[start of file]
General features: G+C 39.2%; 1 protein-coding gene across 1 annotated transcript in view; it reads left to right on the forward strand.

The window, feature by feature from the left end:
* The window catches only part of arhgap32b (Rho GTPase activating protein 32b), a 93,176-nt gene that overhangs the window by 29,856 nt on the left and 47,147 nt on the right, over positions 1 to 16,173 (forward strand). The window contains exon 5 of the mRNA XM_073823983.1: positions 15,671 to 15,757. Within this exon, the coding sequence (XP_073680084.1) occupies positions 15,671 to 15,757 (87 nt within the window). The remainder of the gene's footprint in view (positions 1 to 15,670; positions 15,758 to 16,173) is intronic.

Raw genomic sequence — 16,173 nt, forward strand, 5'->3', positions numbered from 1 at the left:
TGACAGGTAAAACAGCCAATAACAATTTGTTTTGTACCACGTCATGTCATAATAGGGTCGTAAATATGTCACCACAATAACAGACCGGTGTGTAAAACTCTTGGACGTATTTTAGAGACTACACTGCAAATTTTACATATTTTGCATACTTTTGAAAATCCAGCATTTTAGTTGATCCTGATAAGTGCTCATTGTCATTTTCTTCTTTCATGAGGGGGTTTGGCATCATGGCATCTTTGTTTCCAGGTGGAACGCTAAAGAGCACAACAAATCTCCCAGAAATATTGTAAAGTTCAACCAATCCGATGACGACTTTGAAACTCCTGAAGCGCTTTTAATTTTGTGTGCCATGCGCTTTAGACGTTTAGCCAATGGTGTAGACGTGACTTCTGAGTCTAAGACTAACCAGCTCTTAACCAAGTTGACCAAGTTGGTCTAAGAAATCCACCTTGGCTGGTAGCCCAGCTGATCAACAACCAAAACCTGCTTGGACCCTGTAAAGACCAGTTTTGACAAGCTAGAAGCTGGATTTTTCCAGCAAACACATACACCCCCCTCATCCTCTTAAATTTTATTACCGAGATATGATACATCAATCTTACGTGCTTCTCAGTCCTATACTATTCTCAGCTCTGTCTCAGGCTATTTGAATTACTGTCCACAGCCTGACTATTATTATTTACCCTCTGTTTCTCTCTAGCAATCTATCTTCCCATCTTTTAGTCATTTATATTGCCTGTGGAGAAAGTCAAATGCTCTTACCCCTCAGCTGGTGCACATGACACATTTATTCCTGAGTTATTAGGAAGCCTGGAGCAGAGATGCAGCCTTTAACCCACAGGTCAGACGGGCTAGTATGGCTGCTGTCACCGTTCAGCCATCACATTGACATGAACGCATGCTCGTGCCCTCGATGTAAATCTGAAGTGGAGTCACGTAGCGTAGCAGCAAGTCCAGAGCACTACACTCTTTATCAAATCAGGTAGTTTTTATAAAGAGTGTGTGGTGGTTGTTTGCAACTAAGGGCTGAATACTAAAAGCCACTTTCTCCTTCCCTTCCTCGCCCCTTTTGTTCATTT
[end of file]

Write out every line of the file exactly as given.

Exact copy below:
General features: G+C 39.2%; 1 protein-coding gene across 1 annotated transcript in view; it reads left to right on the forward strand.

The window, feature by feature from the left end:
* The window catches only part of arhgap32b (Rho GTPase activating protein 32b), a 93,176-nt gene that overhangs the window by 29,856 nt on the left and 47,147 nt on the right, over positions 1 to 16,173 (forward strand). The window contains exon 5 of the mRNA XM_073823983.1: positions 15,671 to 15,757. Within this exon, the coding sequence (XP_073680084.1) occupies positions 15,671 to 15,757 (87 nt within the window). The remainder of the gene's footprint in view (positions 1 to 15,670; positions 15,758 to 16,173) is intronic.

Raw genomic sequence — 16,173 nt, forward strand, 5'->3', positions numbered from 1 at the left:
TGACAGGTAAAACAGCCAATAACAATTTGTTTTGTACCACGTCATGTCATAATAGGGTCGTAAATATGTCACCACAATAACAGACCGGTGTGTAAAACTCTTGGACGTATTTTAGAGACTACACTGCAAATTTTACATATTTTGCATACTTTTGAAAATCCAGCATTTTAGTTGATCCTGATAAGTGCTCATTGTCATTTTCTTCTTTCATGAGGGGGTTTGGCATCATGGCATCTTTGTTTCCAGGTGGAACGCTAAAGAGCACAACAAATCTCCCAGAAATATTGTAAAGTTCAACCAATCCGATGACGACTTTGAAACTCCTGAAGCGCTTTTAATTTTGTGTGCCATGCGCTTTAGACGTTTAGCCAATGGTGTAGACGTGACTTCTGAGTCTAAGACTAACCAGCTCTTAACCAAGTTGACCAAGTTGGTCTAAGAAATCCACCTTGGCTGGTAGCCCAGCTGATCAACAACCAAAACCTGCTTGGACCCTGTAAAGACCAGTTTTGACAAGCTAGAAGCTGGATTTTTCCAGCAAACACATACACCCCCCTCATCCTCTTAAATTTTATTACCGAGATATGATACATCAATCTTACGTGCTTCTCAGTCCTATACTATTCTCAGCTCTGTCTCAGGCTATTTGAATTACTGTCCACAGCCTGACTATTATTATTTACCCTCTGTTTCTCTCTAGCAATCTATCTTCCCATCTTTTAGTCATTTATATTGCCTGTGGAGAAAGTCAAATGCTCTTACCCCTCAGCTGGTGCACATGACACATTTATTCCTGAGTTATTAGGAAGCCTGGAGCAGAGATGCAGCCTTTAACCCACAGGTCAGACGGGCTAGTATGGCTGCTGTCACCGTTCAGCCATCACATTGACATGAACGCATGCTCGTGCCCTCGATGTAAATCTGAAGTGGAGTCACGTAGCGTAGCAGCAAGTCCAGAGCACTACACTCTTTATCAAATCAGGTAGTTTTTATAAAGAGTGTGTGGTGGTTGTTTGCAACTAAGGGCTGAATACTAAAAGCCACTTTCTCCTTCCCTTCCTCGCCCCTTTTGTTCATTT